Water temperature and lake size explain Darwin's conundrum for fish establishment in boreal lakes.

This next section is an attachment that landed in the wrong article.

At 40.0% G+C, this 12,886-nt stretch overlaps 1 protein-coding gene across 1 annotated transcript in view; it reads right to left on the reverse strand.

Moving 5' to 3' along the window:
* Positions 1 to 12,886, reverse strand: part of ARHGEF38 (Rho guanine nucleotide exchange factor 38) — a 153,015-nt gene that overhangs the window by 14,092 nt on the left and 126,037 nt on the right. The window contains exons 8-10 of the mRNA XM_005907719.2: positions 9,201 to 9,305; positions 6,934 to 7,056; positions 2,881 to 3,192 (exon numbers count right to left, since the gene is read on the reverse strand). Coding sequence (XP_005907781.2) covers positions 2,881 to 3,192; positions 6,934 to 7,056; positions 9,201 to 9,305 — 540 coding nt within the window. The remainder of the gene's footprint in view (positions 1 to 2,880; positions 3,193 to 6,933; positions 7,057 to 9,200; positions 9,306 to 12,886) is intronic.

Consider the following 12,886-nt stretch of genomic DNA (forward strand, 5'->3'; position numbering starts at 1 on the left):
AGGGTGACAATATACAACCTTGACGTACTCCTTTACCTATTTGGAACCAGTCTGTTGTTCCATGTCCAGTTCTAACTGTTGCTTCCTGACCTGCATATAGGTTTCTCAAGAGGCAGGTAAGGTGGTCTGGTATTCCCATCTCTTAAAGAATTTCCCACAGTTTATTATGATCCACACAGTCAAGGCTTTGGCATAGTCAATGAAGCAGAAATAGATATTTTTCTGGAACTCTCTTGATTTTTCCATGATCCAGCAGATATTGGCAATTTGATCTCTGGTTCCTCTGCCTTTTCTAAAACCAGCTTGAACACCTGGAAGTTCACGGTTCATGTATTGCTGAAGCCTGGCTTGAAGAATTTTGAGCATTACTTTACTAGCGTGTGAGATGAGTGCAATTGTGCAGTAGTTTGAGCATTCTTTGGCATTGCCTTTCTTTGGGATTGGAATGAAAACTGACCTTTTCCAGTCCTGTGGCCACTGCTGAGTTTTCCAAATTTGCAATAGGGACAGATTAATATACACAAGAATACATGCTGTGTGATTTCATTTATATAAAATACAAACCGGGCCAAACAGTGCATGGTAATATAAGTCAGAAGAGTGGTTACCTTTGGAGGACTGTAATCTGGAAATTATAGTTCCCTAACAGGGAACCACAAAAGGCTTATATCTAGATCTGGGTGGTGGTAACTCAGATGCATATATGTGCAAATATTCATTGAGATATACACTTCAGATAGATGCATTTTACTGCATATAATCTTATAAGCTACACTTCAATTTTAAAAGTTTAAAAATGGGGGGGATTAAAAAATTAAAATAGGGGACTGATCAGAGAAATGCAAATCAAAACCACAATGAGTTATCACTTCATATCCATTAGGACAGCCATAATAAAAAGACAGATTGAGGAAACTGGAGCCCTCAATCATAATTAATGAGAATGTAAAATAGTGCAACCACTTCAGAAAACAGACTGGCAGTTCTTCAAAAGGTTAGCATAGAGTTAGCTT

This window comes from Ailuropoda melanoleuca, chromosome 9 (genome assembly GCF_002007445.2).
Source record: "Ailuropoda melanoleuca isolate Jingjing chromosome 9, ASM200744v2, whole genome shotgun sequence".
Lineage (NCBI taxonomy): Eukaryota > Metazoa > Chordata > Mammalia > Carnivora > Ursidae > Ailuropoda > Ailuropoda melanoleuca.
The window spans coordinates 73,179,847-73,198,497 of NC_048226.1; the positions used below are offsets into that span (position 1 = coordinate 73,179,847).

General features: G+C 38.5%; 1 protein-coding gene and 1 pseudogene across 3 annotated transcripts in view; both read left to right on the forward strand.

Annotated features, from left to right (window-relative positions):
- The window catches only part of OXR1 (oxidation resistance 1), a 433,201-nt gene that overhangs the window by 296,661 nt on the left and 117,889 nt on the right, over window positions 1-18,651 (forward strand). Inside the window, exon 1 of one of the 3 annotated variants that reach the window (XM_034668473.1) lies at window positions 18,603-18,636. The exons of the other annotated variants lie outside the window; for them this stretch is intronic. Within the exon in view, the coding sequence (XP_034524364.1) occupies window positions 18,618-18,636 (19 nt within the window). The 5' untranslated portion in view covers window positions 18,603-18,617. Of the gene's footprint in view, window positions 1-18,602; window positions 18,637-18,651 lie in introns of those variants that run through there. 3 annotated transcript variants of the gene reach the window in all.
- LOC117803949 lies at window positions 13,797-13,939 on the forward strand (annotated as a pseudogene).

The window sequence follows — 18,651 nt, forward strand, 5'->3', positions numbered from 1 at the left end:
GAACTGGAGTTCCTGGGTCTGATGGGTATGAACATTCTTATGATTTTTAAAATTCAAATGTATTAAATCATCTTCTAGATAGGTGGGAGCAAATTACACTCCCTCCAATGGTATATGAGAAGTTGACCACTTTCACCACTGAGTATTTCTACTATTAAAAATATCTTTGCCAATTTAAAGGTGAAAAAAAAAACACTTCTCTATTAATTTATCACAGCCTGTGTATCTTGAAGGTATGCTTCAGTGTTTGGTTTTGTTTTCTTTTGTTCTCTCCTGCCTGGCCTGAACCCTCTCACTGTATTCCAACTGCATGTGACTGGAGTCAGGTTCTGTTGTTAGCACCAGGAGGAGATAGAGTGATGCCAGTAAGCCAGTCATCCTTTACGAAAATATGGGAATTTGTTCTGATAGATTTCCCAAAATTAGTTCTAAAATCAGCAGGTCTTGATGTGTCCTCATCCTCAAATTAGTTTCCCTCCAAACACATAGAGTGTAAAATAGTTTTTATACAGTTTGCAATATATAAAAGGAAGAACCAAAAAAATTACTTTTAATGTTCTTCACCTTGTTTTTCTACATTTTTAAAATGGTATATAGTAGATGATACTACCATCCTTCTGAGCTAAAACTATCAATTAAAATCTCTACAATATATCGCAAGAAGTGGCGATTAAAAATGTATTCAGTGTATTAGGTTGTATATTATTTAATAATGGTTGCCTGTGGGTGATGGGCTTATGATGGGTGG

We used a trait-based approach to disentangle Darwin's conundrum along environmental gradients and tested the contribution of earlier established invaders to biotic resistance of resident communities in boreal lakes. For this, we used a linear mixed model to test if lake surface area, water temperature, the proportion of earlier established invaders and functional distances to resident species predict the establishment of introduced species. We found that in colder and smaller lakes, introduced fishes that were ecologically distant to resident species had higher establishment success, supporting Darwin's naturalisation hypothesis. However, in warmer and larger lakes, the establishment was higher for species ecologically closer to residents, supporting the adaptation hypothesis. Therefore, the support for Darwin's hypotheses depends on how environmental gradients affect biotic interactions. Contrary to our expectation, we found that earlier established invaders seem to favour the establishment of further introduced species and did not contribute to the biotic resistance of the resident community. Our study revealed that using environmental gradients is essential to disentangle Darwin's conundrum for introduced species in boreal lakes and contribute to explain why the results of previous studies are conflicting.